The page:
Revoking Canadian Citizenship: Beware if you didn’t disclose your past
Lots of news about the government cracking down on citizenship fraud. Many applicants are not disclosing that they had past criminal records in order to obtain Canadian citizenship. The government is now looking back at these cases and is taking steps to revolk Canadian citizenship Applications and even move towards deportation.
So what are the rules for Revoking Citizenship?
Section 10 of the Citizenship Act says that citizenship may be revoked if a person obtains citizenship through:
- false representation;
- fraud; or
- knowingly concealing material circumstances.
The Citizenship Act also states that if a person acquired permanent resident status through false representation, and subsequently Canadian citizenship, then he or she obtained citizenship unlawfully.
So how does the Revocation of citizenship procedure work?
The Minister of Citizenship and Immigration initiates the revocation process upon receiving information and evidence that a naturalized citizen unlawfully obtained citizenship or permanent resident status. Referrals for possible action usually come from Immigration, the CBSA, other external enforcement agencies, missions and poison pen letters. If it is found that misrepresentation occurred, revocation action will be initiated.
The Minister prepares a notice, sent by registered mail, to the affected person saying that the Minister intends to make a report to the Governor in Council recommending revocation of citizenship.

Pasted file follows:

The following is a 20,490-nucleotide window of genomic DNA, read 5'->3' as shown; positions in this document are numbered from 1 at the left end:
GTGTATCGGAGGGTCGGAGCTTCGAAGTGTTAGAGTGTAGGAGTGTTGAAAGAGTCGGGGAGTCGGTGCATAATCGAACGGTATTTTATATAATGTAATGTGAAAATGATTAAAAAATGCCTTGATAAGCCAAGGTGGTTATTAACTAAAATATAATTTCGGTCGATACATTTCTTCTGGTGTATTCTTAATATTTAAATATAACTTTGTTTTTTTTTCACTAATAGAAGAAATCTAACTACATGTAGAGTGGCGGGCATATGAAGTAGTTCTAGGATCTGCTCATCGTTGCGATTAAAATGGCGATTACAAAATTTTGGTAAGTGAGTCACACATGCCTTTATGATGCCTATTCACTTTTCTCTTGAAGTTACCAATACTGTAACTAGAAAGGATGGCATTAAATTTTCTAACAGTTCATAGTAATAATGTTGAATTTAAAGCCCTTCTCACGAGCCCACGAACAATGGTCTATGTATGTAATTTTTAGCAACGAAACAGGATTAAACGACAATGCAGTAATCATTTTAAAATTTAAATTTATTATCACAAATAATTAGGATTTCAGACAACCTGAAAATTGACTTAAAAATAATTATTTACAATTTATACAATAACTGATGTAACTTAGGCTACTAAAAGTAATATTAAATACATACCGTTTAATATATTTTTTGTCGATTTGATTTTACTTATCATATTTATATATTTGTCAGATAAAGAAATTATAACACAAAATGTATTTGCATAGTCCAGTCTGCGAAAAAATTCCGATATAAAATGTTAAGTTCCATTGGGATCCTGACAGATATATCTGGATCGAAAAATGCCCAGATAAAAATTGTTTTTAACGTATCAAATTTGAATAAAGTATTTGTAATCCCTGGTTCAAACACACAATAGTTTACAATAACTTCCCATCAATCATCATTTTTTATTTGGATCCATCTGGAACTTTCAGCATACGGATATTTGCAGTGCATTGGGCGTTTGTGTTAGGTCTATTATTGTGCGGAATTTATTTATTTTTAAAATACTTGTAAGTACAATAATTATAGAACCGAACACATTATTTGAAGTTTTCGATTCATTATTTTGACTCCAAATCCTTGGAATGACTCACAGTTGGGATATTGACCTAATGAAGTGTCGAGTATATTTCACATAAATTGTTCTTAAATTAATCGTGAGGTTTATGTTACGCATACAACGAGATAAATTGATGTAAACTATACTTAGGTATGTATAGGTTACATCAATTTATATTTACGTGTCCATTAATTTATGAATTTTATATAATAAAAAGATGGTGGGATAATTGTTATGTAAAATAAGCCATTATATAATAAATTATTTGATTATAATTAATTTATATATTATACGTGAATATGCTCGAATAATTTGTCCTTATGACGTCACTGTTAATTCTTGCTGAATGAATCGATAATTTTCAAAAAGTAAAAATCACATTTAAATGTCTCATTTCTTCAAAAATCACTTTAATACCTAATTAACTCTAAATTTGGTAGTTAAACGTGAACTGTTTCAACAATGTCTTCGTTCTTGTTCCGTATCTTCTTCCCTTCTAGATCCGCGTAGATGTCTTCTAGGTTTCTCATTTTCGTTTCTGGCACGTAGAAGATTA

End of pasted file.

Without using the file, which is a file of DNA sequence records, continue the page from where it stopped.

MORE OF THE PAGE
The notice sets out the basic allegations against the person. For example, the allegation might be that the person concealed criminal activities that would have prohibited him or her from being granted citizenship.
The subject of the revocation has 30 days in which to advise the Minister that he or she wishes his or her case to be referred to the Federal Court.
Revocation cases may take years to resolve. A person under revocation proceedings remains entitled to all rights and privileges of Canadian citizenship until the person’s citizenship is revoked by a Governor in Council Order.
About Michael Niren
Michael is a graduate of Osgoode Hall Law School in Toronto. He is a member of the Law Society of Upper Canada, the Canadian Bar Association’s Citizenship and Immigration Section and the Associate Member of the American Bar Association. Read more
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